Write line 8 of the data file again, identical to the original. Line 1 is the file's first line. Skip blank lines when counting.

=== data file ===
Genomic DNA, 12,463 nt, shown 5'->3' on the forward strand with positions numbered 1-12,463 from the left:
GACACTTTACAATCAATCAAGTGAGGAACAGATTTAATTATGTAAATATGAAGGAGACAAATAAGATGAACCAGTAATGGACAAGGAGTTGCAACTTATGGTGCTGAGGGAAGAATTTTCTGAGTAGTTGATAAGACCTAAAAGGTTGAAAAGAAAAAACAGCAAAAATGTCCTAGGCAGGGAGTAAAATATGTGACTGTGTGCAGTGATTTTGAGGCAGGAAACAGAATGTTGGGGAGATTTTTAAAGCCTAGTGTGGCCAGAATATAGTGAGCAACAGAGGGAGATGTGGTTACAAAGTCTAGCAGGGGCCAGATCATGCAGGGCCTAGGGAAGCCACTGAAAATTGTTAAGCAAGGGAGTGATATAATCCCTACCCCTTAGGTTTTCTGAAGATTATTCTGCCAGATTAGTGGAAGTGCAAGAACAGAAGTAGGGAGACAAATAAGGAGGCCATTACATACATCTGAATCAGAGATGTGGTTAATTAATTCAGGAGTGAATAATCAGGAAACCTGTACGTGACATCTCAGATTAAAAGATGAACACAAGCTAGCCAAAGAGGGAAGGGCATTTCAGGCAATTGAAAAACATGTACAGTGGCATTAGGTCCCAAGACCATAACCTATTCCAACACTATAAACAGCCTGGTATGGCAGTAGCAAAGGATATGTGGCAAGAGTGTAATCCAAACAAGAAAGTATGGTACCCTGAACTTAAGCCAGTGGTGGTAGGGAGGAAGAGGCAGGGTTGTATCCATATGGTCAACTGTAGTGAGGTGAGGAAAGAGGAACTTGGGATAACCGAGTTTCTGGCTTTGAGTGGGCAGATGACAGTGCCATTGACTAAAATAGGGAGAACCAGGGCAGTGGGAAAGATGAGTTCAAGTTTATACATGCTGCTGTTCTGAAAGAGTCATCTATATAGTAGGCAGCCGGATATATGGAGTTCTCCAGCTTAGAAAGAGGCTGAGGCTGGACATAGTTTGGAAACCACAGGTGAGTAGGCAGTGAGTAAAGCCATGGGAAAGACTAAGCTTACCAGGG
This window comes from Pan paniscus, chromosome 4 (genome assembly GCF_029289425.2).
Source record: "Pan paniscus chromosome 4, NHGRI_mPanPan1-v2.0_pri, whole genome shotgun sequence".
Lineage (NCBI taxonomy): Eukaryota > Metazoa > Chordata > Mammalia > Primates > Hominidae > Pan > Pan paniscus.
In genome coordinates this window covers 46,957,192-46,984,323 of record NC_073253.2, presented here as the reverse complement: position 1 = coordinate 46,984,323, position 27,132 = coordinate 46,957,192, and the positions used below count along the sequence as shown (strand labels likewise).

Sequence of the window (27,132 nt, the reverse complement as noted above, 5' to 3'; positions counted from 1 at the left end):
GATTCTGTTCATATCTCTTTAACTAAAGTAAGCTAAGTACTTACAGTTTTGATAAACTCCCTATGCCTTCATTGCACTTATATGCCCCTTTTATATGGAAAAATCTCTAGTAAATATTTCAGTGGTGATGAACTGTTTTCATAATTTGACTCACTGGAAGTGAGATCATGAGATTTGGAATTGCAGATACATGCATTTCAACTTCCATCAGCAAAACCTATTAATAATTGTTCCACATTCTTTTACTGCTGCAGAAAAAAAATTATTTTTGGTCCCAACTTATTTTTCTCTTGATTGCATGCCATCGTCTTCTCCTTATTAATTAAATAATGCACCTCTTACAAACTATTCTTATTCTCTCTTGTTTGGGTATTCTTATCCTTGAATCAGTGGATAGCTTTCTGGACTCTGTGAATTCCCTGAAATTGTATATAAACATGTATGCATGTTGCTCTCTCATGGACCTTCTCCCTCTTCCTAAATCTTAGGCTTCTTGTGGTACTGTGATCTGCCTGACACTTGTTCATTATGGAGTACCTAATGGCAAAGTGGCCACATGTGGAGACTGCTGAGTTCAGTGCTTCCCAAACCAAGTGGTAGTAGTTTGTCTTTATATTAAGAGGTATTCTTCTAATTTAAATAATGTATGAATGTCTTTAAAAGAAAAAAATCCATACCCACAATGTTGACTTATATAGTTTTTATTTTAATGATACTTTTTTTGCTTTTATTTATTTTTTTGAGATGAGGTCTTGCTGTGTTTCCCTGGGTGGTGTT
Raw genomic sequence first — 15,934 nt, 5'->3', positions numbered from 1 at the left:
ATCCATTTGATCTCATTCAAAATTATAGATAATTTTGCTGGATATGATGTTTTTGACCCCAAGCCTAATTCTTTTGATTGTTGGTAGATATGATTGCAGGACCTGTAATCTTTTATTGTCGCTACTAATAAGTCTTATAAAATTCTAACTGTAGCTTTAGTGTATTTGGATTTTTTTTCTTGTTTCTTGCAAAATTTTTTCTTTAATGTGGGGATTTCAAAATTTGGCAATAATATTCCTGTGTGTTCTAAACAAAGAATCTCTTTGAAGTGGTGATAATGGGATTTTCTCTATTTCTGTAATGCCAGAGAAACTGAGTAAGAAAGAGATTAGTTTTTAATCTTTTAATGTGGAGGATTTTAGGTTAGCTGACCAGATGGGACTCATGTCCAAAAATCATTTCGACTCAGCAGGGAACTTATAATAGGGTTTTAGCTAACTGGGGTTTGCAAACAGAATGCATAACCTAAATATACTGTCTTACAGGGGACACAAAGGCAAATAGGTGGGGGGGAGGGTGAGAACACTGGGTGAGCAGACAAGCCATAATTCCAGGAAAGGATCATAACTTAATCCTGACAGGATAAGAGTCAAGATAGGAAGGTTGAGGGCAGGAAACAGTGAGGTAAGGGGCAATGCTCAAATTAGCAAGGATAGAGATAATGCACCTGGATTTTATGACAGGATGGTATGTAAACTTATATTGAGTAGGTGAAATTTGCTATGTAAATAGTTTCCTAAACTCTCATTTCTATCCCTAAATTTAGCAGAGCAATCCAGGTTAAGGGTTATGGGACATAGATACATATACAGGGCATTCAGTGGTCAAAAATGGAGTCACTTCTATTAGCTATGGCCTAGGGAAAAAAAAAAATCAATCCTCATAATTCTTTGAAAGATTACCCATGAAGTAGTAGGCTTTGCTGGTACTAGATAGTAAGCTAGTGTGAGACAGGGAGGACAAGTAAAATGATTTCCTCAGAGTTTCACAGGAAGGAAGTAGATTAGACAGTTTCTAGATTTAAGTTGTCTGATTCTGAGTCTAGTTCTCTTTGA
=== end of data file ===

GATTCTGTTCATATCTCTTTAACTAAAGTAAGCTAAGTACTTACAGTTTTGATAAACTCCCTATGCCTTCATTGCACTTATATGCCCCTTTTATATGGAAAAATCTCTAGTAAATATTTCAGTGGTGATGAACTGTTTTCATAATTTGACTCACTGGAAGTGAGATCATGAGATTTGGAATTGCAGATACATGCATTTCAACTTCCATCAGCAAAACCTATTAATAATTGTTCCACATTCTTTTACTGCTGCAGAAAAAAAATTATTTTTGGTCCCAACTTATTTTTCTCTTGATTGCATGCCATCGTCTTCTCCTTATTAATTAAATAATGCACCTCTTACAAACTATTCTTATTCTCTCTTGTTTGGGTATTCTTATCCTTGAATCAGTGGATAGCTTTCTGGACTCTGTGAATTCCCTGAAATTGTATATAAACATGTATGCATGTTGCTCTCTCATGGACCTTCTCCCTCTTCCTAAATCTTAGGCTTCTTGTGGTACTGTGATCTGCCTGACACTTGTTCATTATGGAGTACCTAATGGCAAAGTGGCCACATGTGGAGACTGCTGAGTTCAGTGCTTCCCAAACCAAGTGGTAGTAGTTTGTCTTTATATTAAGAGGTATTCTTCTAATTTAAATAATGTATGAATGTCTTTAAAAGAAAAAAATCCATACCCACAATGTTGACTTATATAGTTTTTATTTTAATGATACTTTTTTTGCTTTTATTTATTTTTTTGAGATGAGGTCTTGCTGTGTTTCCCTGGGTGGTGTT